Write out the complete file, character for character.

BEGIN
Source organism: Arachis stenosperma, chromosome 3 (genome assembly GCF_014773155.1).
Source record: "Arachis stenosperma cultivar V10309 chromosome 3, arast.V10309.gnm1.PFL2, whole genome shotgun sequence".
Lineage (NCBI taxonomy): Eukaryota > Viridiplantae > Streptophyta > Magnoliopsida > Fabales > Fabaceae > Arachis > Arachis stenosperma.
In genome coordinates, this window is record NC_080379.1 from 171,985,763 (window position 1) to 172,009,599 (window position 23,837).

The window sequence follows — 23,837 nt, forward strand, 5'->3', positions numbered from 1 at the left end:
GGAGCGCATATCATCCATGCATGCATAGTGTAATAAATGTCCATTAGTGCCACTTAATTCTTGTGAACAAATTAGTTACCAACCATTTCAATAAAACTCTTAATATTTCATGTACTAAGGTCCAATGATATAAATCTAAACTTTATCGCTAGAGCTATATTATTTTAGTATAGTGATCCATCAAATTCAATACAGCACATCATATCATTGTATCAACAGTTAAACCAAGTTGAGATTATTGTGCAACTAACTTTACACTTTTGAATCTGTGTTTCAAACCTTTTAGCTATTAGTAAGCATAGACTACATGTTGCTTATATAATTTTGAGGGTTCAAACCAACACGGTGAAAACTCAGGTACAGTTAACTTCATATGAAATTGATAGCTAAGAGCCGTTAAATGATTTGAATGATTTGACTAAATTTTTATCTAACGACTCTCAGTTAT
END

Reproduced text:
Source organism: Arachis stenosperma, chromosome 3 (genome assembly GCF_014773155.1).
Source record: "Arachis stenosperma cultivar V10309 chromosome 3, arast.V10309.gnm1.PFL2, whole genome shotgun sequence".
Lineage (NCBI taxonomy): Eukaryota > Viridiplantae > Streptophyta > Magnoliopsida > Fabales > Fabaceae > Arachis > Arachis stenosperma.
In genome coordinates, this window is record NC_080379.1 from 171,985,763 (window position 1) to 172,009,599 (window position 23,837).

The window sequence follows — 23,837 nt, forward strand, 5'->3', positions numbered from 1 at the left end:
GGAGCGCATATCATCCATGCATGCATAGTGTAATAAATGTCCATTAGTGCCACTTAATTCTTGTGAACAAATTAGTTACCAACCATTTCAATAAAACTCTTAATATTTCATGTACTAAGGTCCAATGATATAAATCTAAACTTTATCGCTAGAGCTATATTATTTTAGTATAGTGATCCATCAAATTCAATACAGCACATCATATCATTGTATCAACAGTTAAACCAAGTTGAGATTATTGTGCAACTAACTTTACACTTTTGAATCTGTGTTTCAAACCTTTTAGCTATTAGTAAGCATAGACTACATGTTGCTTATATAATTTTGAGGGTTCAAACCAACACGGTGAAAACTCAGGTACAGTTAACTTCATATGAAATTGATAGCTAAGAGCCGTTAAATGATTTGAATGATTTGACTAAATTTTTATCTAACGACTCTCAGTTAT